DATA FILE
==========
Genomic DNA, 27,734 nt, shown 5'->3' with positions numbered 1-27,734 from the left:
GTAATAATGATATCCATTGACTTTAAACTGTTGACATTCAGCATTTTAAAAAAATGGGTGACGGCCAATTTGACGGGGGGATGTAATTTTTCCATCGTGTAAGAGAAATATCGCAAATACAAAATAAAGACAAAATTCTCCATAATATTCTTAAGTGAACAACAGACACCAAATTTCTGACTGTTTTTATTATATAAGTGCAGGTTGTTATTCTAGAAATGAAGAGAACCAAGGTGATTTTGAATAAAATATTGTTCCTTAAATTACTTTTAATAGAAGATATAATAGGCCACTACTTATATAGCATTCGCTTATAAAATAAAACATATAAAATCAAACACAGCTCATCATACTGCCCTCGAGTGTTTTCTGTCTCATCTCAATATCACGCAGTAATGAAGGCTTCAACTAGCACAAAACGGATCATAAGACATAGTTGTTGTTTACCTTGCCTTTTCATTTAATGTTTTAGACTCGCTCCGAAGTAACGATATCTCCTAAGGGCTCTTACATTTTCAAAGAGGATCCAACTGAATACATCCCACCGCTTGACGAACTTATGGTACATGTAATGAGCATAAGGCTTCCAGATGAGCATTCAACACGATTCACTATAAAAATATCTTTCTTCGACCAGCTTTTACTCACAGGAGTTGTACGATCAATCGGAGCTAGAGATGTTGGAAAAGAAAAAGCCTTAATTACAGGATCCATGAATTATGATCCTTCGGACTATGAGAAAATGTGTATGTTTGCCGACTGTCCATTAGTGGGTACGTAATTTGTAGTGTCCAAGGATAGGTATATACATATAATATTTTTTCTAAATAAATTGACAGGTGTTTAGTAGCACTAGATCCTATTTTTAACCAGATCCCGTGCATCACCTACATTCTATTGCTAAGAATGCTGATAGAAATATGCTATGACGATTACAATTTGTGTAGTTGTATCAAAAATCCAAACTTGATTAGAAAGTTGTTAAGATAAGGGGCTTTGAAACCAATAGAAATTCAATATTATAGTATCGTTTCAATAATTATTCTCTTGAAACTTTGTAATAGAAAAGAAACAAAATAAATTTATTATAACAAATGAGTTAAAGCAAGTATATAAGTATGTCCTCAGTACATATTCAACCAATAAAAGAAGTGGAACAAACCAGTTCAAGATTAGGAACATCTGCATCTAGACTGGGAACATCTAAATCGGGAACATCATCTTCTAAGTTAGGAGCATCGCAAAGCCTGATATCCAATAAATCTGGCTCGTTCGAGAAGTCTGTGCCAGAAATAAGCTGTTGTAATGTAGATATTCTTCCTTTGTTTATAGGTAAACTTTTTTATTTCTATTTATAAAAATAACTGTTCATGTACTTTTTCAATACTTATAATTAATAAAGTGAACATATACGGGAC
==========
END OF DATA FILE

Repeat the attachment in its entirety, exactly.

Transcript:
Genomic DNA, 27,734 nt, shown 5'->3' with positions numbered 1-27,734 from the left:
GTAATAATGATATCCATTGACTTTAAACTGTTGACATTCAGCATTTTAAAAAAATGGGTGACGGCCAATTTGACGGGGGGATGTAATTTTTCCATCGTGTAAGAGAAATATCGCAAATACAAAATAAAGACAAAATTCTCCATAATATTCTTAAGTGAACAACAGACACCAAATTTCTGACTGTTTTTATTATATAAGTGCAGGTTGTTATTCTAGAAATGAAGAGAACCAAGGTGATTTTGAATAAAATATTGTTCCTTAAATTACTTTTAATAGAAGATATAATAGGCCACTACTTATATAGCATTCGCTTATAAAATAAAACATATAAAATCAAACACAGCTCATCATACTGCCCTCGAGTGTTTTCTGTCTCATCTCAATATCACGCAGTAATGAAGGCTTCAACTAGCACAAAACGGATCATAAGACATAGTTGTTGTTTACCTTGCCTTTTCATTTAATGTTTTAGACTCGCTCCGAAGTAACGATATCTCCTAAGGGCTCTTACATTTTCAAAGAGGATCCAACTGAATACATCCCACCGCTTGACGAACTTATGGTACATGTAATGAGCATAAGGCTTCCAGATGAGCATTCAACACGATTCACTATAAAAATATCTTTCTTCGACCAGCTTTTACTCACAGGAGTTGTACGATCAATCGGAGCTAGAGATGTTGGAAAAGAAAAAGCCTTAATTACAGGATCCATGAATTATGATCCTTCGGACTATGAGAAAATGTGTATGTTTGCCGACTGTCCATTAGTGGGTACGTAATTTGTAGTGTCCAAGGATAGGTATATACATATAATATTTTTTCTAAATAAATTGACAGGTGTTTAGTAGCACTAGATCCTATTTTTAACCAGATCCCGTGCATCACCTACATTCTATTGCTAAGAATGCTGATAGAAATATGCTATGACGATTACAATTTGTGTAGTTGTATCAAAAATCCAAACTTGATTAGAAAGTTGTTAAGATAAGGGGCTTTGAAACCAATAGAAATTCAATATTATAGTATCGTTTCAATAATTATTCTCTTGAAACTTTGTAATAGAAAAGAAACAAAATAAATTTATTATAACAAATGAGTTAAAGCAAGTATATAAGTATGTCCTCAGTACATATTCAACCAATAAAAGAAGTGGAACAAACCAGTTCAAGATTAGGAACATCTGCATCTAGACTGGGAACATCTAAATCGGGAACATCATCTTCTAAGTTAGGAGCATCGCAAAGCCTGATATCCAATAAATCTGGCTCGTTCGAGAAGTCTGTGCCAGAAATAAGCTGTTGTAATGTAGATATTCTTCCTTTGTTTATAGGTAAACTTTTTTATTTCTATTTATAAAAATAACTGTTCATGTACTTTTTCAATACTTATAATTAATAAAGTGAACATATACGGGAC